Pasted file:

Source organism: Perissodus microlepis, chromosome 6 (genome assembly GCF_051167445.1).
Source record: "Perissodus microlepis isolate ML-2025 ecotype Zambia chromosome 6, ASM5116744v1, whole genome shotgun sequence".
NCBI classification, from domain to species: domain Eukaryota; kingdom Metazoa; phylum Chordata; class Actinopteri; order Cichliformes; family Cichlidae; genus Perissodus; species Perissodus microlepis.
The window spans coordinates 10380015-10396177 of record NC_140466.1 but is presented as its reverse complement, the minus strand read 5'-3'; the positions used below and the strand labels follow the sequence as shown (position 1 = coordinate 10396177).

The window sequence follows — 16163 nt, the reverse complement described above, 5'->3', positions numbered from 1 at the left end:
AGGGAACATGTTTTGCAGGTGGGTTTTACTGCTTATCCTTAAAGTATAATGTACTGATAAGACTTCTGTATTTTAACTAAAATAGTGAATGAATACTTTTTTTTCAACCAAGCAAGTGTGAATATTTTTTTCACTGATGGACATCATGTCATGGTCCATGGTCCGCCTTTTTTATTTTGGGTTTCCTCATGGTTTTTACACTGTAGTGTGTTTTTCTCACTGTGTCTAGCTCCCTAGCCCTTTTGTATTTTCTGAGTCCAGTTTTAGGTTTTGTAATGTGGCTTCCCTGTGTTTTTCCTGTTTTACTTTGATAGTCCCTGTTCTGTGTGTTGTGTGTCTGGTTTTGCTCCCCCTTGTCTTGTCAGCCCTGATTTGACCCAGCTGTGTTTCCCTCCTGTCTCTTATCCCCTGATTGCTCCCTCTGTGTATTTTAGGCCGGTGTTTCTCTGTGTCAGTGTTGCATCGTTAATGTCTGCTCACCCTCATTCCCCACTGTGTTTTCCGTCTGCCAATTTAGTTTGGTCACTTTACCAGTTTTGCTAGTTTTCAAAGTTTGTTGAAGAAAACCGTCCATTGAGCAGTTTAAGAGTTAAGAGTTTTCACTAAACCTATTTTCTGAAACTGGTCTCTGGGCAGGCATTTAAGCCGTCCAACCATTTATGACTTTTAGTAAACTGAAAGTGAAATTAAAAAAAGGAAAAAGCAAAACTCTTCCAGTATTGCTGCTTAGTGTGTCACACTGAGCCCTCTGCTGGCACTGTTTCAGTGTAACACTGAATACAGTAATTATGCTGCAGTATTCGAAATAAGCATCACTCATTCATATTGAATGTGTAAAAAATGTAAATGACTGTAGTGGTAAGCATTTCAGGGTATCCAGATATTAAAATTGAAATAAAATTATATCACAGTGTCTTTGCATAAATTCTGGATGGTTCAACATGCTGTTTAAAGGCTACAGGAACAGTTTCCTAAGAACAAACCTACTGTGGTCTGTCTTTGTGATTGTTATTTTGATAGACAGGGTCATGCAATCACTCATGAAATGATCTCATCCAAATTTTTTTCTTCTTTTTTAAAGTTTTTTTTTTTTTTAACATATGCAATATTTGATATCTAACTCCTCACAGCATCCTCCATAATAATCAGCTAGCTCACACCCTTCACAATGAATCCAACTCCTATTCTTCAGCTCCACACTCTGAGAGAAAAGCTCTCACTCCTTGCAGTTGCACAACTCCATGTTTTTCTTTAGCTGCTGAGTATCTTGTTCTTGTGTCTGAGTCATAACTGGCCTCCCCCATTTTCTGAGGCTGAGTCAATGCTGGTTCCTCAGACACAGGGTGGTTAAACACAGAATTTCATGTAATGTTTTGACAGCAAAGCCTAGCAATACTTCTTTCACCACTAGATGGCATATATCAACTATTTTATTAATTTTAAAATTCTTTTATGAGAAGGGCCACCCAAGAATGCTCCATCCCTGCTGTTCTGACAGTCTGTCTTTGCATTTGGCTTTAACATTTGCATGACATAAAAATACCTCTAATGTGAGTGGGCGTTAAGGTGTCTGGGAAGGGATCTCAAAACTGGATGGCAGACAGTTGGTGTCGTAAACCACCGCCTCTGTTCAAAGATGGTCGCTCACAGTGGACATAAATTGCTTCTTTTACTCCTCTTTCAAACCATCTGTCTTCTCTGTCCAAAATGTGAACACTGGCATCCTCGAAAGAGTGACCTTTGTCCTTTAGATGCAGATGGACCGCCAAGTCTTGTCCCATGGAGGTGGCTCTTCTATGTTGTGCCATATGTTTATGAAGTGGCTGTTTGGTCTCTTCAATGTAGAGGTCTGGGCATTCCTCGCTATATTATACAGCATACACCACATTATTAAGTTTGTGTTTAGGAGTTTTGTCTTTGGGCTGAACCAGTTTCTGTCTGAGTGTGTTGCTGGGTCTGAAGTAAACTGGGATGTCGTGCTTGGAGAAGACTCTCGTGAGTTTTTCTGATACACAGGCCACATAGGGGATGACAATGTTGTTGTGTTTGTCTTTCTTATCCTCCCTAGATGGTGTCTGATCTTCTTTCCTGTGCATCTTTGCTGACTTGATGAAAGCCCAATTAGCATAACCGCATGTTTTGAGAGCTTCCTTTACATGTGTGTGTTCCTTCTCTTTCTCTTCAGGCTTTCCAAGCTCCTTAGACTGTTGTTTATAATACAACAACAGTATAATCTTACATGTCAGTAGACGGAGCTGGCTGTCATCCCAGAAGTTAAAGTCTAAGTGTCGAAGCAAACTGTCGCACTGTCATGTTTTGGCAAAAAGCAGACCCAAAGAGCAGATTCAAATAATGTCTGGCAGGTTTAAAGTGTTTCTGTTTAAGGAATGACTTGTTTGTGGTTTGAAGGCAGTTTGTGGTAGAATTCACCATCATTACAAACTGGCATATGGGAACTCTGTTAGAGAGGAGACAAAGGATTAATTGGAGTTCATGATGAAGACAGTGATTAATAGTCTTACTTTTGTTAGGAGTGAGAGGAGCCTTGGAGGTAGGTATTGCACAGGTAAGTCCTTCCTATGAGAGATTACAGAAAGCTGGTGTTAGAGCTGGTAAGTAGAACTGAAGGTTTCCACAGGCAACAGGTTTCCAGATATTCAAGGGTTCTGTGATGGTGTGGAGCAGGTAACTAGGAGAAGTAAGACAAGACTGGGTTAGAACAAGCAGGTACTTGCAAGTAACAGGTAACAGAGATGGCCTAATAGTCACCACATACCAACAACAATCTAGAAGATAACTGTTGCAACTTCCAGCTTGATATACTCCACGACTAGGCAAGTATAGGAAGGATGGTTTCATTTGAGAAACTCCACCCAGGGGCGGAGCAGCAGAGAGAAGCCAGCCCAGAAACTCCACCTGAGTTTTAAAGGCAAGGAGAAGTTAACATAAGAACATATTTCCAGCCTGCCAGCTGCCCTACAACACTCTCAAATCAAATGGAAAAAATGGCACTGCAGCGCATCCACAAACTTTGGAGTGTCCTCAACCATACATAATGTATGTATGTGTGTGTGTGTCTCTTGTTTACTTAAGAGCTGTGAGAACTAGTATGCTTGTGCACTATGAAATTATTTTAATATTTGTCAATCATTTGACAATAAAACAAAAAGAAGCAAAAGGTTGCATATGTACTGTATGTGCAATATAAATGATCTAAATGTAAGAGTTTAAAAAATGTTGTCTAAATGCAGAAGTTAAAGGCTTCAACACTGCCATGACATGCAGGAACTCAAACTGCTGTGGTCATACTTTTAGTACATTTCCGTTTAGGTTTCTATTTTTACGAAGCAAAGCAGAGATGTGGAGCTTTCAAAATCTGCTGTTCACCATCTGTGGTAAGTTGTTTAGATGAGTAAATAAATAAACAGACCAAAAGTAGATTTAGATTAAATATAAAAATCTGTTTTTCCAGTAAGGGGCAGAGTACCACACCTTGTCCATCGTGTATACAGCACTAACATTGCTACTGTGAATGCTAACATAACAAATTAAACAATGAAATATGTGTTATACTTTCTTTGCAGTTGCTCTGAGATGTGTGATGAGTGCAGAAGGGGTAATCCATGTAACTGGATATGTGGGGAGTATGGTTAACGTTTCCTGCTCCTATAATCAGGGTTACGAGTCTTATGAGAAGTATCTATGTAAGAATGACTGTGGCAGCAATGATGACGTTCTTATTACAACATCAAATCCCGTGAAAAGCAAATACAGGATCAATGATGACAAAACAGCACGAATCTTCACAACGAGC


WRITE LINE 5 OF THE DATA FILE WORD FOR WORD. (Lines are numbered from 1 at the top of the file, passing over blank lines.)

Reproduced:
The window sequence follows — 16163 nt, the reverse complement described above, 5'->3', positions numbered from 1 at the left end: